Jemi: Which genre are you in? Seems YA has been off the chizang since the Potter-wars began. That Percy Jackson book is a blatant copycat who's rocking in right behind JKR.

Theresa: I don't intentionally write for a genre, but then again, I'm don't have an agent either! Although my publisher has asked for some genre-type work out of me, and I said Yes. So, we'll see.

Lola: I try not to be a snob either. I'll read just about anything that's well-written, but ~well-written~ is the key here. I read the Patterson and... book Sail a few months ago.

I knocked out a chunk of my drywall I threw that book so hard. Terrible terrible terrible to see books like this on the hot lists.


- Eric

That Rebel with a Blog said...

Wow, great post, thanks! I'll be back for more soon!

Raquel Byrnes said...

Great post, Eric. Don't forget conspiracies with old stuff. I swear I saw an alien message in an old Picaso painting...now if I could just work in some car crashes and a secret society, I'd be set!

Eric W. Trant said...

Rebel, thanks for stopping by.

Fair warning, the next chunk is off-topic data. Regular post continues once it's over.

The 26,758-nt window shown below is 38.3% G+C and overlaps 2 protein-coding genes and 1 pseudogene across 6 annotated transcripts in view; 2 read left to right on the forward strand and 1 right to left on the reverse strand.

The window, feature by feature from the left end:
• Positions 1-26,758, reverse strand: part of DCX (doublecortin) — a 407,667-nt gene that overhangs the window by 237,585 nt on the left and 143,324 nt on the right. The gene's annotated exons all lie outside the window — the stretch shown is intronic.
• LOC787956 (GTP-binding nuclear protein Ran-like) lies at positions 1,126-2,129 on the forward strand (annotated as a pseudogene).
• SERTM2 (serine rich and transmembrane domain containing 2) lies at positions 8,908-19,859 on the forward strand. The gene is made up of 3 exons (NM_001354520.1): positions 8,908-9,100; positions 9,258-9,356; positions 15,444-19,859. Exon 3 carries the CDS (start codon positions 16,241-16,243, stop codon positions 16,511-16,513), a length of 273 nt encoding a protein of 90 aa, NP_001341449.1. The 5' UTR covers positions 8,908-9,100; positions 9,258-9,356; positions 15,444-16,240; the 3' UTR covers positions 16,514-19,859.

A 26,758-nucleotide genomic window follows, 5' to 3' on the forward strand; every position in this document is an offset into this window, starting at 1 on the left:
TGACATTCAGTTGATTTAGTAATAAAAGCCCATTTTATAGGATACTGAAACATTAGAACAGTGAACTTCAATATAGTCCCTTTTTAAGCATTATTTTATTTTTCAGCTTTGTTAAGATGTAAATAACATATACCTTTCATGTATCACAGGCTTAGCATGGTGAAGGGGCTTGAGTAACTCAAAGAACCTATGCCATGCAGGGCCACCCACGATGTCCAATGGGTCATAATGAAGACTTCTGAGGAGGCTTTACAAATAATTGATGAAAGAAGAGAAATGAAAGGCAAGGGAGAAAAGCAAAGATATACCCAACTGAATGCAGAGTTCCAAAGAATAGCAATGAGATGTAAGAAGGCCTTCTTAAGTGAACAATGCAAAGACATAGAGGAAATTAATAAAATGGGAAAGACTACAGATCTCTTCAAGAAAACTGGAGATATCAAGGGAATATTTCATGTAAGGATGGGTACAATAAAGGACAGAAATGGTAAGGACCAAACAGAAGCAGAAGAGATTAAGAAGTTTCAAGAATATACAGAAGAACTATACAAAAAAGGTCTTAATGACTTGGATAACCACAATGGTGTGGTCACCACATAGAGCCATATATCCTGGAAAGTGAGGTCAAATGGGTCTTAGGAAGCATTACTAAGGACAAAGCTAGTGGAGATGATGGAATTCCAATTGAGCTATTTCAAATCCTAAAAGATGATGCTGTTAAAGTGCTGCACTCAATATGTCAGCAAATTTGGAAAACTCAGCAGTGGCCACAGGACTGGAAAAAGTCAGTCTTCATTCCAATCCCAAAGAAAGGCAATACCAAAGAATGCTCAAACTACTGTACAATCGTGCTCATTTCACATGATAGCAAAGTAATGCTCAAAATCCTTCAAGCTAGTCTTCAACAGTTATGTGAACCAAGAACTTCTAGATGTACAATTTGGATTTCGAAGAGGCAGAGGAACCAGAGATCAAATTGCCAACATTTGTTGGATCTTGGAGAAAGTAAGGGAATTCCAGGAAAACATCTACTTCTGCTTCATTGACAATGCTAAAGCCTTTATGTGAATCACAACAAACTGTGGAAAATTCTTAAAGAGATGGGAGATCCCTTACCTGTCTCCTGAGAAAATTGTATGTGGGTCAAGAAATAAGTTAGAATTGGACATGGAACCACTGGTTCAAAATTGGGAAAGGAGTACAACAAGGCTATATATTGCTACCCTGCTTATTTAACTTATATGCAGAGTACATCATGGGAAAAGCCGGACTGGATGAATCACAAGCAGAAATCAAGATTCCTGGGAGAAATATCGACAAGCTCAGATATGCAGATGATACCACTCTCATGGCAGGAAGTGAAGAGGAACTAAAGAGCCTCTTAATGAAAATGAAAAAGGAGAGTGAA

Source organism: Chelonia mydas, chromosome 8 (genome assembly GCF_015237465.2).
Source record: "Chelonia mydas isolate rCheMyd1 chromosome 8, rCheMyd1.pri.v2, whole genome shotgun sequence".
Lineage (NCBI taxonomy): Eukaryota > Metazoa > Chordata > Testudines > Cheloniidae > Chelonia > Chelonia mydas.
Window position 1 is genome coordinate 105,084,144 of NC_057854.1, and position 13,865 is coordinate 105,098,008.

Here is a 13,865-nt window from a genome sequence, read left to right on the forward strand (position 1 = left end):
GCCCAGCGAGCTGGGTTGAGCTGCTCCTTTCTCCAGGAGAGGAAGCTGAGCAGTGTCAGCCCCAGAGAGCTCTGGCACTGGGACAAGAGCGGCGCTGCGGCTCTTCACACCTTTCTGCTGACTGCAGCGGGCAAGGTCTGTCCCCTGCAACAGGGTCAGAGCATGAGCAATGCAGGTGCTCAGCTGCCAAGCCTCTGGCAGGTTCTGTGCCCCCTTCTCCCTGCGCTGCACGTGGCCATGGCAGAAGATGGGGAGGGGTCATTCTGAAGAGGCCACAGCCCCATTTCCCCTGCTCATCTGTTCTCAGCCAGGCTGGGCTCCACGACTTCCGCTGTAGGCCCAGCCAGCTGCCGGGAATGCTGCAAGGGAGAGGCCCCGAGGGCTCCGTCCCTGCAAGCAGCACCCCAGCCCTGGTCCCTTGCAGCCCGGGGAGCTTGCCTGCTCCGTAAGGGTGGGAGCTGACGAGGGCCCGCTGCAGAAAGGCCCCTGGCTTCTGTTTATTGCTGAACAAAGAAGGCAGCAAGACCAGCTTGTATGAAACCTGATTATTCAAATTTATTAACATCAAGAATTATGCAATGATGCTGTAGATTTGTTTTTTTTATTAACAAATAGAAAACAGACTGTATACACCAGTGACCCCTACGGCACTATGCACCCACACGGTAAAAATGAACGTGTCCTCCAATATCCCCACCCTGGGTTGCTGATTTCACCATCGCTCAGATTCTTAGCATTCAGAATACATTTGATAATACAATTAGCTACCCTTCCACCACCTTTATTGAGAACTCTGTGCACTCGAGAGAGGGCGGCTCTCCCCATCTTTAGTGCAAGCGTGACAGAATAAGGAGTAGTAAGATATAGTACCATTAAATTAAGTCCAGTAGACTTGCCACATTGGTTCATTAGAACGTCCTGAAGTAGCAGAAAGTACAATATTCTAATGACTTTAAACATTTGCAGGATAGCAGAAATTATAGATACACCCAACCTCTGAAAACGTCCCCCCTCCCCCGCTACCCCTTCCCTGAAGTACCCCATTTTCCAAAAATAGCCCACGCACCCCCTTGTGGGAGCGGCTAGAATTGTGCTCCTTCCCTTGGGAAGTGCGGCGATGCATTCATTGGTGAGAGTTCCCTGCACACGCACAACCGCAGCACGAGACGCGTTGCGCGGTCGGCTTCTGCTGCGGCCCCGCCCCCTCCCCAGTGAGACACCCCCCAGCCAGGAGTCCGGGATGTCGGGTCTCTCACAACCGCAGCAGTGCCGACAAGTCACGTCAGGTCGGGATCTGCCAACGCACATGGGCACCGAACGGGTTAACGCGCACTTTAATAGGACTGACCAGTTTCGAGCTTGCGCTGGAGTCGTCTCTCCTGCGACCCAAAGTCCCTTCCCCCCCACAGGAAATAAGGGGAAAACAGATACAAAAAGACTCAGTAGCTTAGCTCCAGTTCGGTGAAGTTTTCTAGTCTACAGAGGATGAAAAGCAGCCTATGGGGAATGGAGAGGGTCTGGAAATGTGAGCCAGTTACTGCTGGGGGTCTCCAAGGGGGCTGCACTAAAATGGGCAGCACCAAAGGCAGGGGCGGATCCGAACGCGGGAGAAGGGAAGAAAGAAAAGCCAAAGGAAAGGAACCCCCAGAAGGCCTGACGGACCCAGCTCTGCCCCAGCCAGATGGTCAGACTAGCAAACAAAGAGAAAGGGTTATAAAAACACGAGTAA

Raquel, I didn't forget conspiracies. My latest WIP involves a bigun, with hidden messages in artwork (yes, true), though no secret societies.

- Eric

Crimey said...

Eric, I suppose you thought it was funny to delete my name and book from the list. :) Ha!

Nice post. I think more than anything we have to write from within and not be influenced by bestseller lists.

Matthew Rush said...

Eric, I followed you over from Crimogenic. Oh, there he (she?) is above me.

Anyway great post. You make an interesting point. Now if only I could get published without giving a damn about becoming a best seller. Hmm.

Eric W. Trant said...

Crimey, yeah, I may've deleted your books. I agree that we need to write from within, but it's dern hard when you know goodenwell that want to get something published.

Writing, for me, is a state of constant contradiction.

Matt, I'm not sure what my point is, really... but I'm glad you liked it. Whatever it is.


- Eric